“How much more wonderful is the Bible to me now than it was a few months ago! In obeying the Lord, and bearing his reproach outside the camp, I have not received new promises; but the result to me is much the same as if I had done so, for the old ones have opened up to me with richer stores.”
Along with the decline of Spurgeon’s health, and his sadness of heart, the “Prince of Preachers” lost a number of friends during the controversy. Sounding the warning about theological declension was an alarm that was not appreciated by those whose first priority was unity. Spurgeon too desired unity, but not at the cost of Biblical truth. As we stand back these 127 years and reflect on the Down-Grade Controversy, it is difficult for us to understand the depth of Spurgeon’s pain. Susannah felt that it was this last great theological battle that ultimately cost Spurgeon his life.
Words of encouragement
Perhaps you are presently facing the “roll of the billows, and the rush of the winds.” If so, Spurgeon’s counsel is medicinal for you, especially if you are suffering on the front lines of gospel ministry. Here are seven words of encouragement from Spurgeon’s pen:
- God is good. Spurgeon declared that it was his desire to “comfort some of my Master’s servants! I would say to them in their trials—My brethren, God is good.”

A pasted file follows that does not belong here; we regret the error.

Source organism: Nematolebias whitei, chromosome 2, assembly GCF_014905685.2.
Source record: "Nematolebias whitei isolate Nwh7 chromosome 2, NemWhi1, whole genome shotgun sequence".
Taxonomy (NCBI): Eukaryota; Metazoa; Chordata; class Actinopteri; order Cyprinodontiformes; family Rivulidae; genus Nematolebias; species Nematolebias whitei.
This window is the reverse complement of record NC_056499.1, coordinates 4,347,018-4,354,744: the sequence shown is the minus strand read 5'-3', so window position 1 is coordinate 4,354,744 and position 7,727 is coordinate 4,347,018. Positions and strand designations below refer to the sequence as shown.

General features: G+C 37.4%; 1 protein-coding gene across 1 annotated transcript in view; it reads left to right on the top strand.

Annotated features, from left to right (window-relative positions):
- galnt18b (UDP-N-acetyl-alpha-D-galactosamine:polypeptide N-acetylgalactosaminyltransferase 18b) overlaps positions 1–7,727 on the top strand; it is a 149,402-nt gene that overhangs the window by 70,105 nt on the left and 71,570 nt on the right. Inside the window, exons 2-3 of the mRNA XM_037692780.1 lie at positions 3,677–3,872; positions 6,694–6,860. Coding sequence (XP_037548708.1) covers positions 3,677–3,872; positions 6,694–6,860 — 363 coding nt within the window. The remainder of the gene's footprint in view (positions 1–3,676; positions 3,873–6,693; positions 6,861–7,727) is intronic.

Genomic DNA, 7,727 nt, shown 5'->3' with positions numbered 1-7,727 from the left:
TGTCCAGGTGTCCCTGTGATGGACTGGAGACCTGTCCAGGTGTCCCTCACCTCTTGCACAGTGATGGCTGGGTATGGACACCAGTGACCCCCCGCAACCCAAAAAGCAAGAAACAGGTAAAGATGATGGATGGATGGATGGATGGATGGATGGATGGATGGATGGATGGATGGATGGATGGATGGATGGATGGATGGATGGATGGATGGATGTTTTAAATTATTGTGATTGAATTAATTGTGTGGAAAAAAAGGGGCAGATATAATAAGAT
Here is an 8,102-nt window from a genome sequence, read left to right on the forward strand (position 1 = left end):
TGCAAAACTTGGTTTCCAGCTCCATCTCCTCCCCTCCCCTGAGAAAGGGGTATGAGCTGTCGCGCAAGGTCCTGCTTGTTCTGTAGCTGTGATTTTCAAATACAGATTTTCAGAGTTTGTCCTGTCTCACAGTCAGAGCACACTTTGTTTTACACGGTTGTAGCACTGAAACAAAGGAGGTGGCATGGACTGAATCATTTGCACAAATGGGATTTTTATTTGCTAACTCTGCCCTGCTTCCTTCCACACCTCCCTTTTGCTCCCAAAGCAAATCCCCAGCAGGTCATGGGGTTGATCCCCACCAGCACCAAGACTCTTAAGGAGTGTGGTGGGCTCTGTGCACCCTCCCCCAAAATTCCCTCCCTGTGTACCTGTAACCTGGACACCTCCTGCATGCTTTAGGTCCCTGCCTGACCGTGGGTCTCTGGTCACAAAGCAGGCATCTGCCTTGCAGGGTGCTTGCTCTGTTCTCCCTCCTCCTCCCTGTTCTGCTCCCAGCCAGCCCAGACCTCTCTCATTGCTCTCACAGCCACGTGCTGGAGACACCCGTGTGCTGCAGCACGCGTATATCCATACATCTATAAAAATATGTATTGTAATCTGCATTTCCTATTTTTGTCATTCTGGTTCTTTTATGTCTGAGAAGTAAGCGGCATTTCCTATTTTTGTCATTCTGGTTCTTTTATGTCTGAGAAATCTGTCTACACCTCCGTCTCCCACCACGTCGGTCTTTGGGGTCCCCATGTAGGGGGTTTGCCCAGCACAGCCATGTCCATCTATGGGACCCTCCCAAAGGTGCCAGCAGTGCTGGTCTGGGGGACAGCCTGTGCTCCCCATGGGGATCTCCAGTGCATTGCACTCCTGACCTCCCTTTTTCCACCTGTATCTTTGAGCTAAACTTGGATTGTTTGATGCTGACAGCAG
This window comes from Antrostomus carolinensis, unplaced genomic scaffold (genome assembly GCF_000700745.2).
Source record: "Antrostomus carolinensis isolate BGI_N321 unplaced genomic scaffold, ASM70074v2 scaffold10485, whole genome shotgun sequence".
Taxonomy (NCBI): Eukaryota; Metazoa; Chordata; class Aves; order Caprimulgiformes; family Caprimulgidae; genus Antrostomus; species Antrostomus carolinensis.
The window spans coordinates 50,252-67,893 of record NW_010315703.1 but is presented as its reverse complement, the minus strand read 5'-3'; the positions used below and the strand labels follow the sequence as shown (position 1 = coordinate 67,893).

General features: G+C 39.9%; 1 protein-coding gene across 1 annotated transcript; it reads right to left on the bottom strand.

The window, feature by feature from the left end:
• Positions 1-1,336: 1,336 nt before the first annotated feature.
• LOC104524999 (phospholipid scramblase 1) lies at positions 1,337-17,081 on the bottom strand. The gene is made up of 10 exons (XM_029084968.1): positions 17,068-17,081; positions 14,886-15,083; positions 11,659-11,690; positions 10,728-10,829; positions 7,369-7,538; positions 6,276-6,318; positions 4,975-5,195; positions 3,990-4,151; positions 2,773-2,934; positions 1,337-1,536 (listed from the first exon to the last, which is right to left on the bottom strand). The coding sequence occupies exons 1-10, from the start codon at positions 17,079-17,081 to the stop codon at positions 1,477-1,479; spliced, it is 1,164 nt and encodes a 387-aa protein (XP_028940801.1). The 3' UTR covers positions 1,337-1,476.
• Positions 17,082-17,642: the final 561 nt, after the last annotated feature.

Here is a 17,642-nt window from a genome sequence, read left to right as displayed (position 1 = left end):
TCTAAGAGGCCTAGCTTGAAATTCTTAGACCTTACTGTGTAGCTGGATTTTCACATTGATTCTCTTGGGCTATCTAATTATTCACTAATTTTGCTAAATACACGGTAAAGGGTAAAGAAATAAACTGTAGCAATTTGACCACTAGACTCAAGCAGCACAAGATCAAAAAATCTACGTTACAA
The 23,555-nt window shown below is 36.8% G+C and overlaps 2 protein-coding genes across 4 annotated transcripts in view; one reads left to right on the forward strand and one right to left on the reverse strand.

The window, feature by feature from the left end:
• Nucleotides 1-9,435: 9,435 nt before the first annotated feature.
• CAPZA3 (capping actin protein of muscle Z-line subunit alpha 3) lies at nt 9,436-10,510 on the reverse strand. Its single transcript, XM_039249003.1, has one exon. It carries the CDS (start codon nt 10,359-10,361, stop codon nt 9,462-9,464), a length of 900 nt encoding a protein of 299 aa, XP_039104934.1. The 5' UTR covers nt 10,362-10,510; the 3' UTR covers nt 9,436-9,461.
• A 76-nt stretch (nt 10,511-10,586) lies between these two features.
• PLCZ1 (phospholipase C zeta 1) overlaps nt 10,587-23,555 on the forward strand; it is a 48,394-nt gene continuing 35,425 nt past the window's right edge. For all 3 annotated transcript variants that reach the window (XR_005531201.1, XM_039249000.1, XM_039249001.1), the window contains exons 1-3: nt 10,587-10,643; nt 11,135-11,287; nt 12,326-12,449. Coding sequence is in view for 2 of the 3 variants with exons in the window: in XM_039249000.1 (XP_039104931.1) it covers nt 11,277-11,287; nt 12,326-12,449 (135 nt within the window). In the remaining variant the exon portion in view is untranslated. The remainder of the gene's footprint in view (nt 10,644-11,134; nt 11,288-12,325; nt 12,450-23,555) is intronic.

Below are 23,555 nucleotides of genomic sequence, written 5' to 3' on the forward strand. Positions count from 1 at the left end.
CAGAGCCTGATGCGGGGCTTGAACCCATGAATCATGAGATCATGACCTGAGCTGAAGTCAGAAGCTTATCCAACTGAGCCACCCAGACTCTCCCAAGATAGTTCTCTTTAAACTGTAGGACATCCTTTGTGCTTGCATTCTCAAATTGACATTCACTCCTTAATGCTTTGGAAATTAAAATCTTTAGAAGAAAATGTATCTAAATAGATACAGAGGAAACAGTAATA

- God will not forsake you. Because God is good, he will never abandon his people. Spurgeon encouraged his readers “that God will bear you through.”
- God awaits your prayers of faith. “There is a promise prepared for your present emergencies; and if you will believe and plead it at the mercy-seat through Jesus Christ, you shall see the hand of God stretched out to help you.”
- God’s Word will not fail you. “Everything else will fail, but his word never will.”
- God is supremely trustworthy. Spurgeon offers a personal testimony: “He has been to me so faithful in countless instances that I must encourage you to trust him. I should be ungrateful to God and unkind to you if I did not do so.” He further said: “God is glorified when his servants trust him implicitly.”
- God’s power is necessary. “I know that, without his divine power, all that I can say will be of no avail; but, under his quickening influence, even the humblest testimony will confirm feeble knees, and strengthen weak hands.”
- God is a loving heavenly Father. “Our young ones ask no question about our will or our power, but having once received a promise from the Father, they rejoice in the prospect of its fulfillment, never doubting that it is as sure as the sun.” Spurgeon wanted his readers to “discover the duty and delight of such child-like trust in God” as they read The Cheque Book of the Bank of Faith.
Standing on the Promises
What must we do with God’s promises? Spurgeon taught that the believer is “to take the promise and endorse it with his own name by personally receiving it as true. He is by faith to accept it as his own. He sets to his seal that God is true, as true as to this particular word of promise.”
Do you believe that God is trustworthy? Spurgeon declared, “God has given no pledge which he will not redeem, and encouraged no hope which he will not fulfill.” Dear sufferer, as Spurgeon did in the heat of battle, run to your Bible, rediscover the promises of God, and trust him who has made such gracious pledges to his dear children.